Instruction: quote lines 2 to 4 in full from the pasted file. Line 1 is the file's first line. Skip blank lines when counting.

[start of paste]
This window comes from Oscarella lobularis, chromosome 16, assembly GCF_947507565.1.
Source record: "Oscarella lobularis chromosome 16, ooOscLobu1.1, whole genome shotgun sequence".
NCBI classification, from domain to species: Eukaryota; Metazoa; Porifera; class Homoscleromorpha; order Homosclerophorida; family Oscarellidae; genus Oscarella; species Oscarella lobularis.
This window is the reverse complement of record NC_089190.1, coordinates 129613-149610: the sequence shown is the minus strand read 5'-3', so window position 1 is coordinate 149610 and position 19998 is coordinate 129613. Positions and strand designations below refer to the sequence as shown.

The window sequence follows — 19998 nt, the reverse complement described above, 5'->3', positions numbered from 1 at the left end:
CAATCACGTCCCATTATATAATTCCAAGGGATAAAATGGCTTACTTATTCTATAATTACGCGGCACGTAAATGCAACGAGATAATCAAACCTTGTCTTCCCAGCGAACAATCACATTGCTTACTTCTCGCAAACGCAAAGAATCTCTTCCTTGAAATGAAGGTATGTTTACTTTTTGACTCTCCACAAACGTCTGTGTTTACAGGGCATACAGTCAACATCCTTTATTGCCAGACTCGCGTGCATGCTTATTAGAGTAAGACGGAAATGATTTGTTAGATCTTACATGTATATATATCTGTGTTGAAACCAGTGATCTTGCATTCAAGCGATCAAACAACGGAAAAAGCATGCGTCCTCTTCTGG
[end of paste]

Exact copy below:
Source record: "Oscarella lobularis chromosome 16, ooOscLobu1.1, whole genome shotgun sequence".
NCBI classification, from domain to species: Eukaryota; Metazoa; Porifera; class Homoscleromorpha; order Homosclerophorida; family Oscarellidae; genus Oscarella; species Oscarella lobularis.
This window is the reverse complement of record NC_089190.1, coordinates 129613-149610: the sequence shown is the minus strand read 5'-3', so window position 1 is coordinate 149610 and position 19998 is coordinate 129613. Positions and strand designations below refer to the sequence as shown.